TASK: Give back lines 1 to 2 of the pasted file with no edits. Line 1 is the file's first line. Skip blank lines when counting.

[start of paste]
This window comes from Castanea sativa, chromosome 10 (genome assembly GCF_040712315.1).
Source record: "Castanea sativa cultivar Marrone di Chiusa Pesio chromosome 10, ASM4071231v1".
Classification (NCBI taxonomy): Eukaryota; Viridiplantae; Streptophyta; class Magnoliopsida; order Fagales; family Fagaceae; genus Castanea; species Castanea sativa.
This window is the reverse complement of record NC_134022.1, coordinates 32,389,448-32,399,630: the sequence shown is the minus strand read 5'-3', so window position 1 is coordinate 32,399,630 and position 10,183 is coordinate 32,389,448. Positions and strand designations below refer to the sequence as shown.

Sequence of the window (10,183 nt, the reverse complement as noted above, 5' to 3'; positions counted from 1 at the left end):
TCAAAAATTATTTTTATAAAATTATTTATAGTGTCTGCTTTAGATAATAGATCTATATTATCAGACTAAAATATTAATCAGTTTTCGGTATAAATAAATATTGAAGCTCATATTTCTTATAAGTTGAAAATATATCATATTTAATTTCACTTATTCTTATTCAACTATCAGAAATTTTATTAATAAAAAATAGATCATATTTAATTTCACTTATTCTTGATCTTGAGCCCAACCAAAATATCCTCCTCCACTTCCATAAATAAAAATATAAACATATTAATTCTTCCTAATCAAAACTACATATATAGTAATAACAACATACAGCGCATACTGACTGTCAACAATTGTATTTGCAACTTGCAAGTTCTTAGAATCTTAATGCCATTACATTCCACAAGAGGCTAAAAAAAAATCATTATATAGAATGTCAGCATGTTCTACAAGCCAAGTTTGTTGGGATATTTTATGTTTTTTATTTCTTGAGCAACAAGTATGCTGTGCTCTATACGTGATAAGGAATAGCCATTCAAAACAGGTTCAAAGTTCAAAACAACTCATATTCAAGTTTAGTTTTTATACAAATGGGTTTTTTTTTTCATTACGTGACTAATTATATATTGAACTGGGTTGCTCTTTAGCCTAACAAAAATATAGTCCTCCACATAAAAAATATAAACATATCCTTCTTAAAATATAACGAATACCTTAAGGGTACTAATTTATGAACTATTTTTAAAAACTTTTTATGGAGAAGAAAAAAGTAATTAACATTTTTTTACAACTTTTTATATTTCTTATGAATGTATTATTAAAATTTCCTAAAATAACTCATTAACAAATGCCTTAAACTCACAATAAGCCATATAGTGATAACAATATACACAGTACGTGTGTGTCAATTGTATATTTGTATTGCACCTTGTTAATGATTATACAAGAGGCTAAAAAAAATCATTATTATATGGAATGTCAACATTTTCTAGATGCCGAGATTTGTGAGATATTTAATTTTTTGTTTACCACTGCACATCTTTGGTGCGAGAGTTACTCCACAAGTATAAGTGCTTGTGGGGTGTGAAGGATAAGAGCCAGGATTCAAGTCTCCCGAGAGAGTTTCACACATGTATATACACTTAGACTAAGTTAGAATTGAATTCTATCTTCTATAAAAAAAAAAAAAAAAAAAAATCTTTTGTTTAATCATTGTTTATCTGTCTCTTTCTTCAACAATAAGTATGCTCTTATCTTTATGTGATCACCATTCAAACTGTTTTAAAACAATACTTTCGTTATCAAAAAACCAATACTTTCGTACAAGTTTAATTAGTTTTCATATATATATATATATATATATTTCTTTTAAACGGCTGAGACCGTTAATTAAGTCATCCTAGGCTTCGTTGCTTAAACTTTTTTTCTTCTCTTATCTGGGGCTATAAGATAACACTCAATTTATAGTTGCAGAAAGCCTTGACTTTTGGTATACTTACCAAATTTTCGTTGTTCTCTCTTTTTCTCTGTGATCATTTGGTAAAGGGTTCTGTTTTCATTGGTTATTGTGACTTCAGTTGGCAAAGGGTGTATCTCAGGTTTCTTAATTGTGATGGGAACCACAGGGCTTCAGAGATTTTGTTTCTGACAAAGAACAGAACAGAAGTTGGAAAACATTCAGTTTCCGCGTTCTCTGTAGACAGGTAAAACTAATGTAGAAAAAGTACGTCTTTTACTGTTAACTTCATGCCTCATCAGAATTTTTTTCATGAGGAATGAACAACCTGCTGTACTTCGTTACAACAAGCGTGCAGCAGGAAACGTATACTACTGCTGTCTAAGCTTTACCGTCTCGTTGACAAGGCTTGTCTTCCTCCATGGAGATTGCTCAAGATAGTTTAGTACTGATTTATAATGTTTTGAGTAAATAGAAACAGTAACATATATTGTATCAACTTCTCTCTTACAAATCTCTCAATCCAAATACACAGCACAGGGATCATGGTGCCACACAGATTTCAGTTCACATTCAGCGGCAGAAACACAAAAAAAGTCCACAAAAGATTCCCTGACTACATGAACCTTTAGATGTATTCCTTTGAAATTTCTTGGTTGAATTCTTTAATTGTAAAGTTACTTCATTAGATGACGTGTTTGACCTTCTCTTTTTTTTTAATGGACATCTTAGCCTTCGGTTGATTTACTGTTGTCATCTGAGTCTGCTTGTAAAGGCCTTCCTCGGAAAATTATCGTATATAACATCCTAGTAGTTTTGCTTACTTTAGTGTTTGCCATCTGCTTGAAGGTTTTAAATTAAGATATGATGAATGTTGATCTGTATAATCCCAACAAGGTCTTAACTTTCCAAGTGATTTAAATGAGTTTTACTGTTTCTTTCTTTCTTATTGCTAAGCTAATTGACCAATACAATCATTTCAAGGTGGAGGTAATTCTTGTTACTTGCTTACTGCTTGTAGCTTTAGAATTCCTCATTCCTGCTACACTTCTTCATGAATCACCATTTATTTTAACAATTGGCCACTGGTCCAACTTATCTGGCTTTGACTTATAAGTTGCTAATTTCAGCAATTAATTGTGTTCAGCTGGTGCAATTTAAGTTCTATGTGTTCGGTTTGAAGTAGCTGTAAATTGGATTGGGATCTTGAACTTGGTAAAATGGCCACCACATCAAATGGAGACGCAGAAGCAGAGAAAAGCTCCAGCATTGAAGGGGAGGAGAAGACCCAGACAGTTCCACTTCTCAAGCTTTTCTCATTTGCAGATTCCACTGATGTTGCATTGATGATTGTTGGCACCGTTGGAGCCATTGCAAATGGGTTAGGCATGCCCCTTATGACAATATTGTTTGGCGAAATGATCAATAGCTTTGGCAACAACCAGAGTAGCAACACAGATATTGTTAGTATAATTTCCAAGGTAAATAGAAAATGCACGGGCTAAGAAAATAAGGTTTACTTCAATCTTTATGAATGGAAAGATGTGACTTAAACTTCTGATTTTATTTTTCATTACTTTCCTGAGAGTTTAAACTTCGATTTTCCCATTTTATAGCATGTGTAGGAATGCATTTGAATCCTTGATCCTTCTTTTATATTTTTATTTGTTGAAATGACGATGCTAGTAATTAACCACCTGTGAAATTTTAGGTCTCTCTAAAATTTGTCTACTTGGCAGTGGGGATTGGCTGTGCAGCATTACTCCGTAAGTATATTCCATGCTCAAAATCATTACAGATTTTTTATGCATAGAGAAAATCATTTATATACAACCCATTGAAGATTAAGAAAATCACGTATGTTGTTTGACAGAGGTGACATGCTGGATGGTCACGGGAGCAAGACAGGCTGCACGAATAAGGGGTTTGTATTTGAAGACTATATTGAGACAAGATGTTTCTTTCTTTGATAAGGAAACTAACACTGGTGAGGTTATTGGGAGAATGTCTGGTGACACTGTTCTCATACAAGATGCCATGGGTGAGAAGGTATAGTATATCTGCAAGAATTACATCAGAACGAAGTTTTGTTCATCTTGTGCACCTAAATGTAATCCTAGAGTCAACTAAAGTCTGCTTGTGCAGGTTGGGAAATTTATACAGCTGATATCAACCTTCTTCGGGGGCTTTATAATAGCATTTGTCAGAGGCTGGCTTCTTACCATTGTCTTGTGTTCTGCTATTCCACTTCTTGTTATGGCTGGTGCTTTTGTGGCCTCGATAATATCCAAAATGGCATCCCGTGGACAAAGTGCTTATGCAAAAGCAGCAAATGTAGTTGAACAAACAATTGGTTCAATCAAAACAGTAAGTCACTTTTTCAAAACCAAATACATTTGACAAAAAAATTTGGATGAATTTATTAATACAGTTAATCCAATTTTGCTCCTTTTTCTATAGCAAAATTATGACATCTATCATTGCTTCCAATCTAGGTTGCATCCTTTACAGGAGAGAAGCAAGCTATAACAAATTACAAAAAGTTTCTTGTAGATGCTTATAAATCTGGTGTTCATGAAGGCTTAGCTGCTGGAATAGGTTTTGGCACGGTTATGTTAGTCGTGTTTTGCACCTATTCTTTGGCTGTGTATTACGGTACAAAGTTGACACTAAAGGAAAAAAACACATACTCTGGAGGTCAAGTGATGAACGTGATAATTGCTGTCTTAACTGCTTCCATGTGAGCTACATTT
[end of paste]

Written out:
This window comes from Castanea sativa, chromosome 10 (genome assembly GCF_040712315.1).
Source record: "Castanea sativa cultivar Marrone di Chiusa Pesio chromosome 10, ASM4071231v1".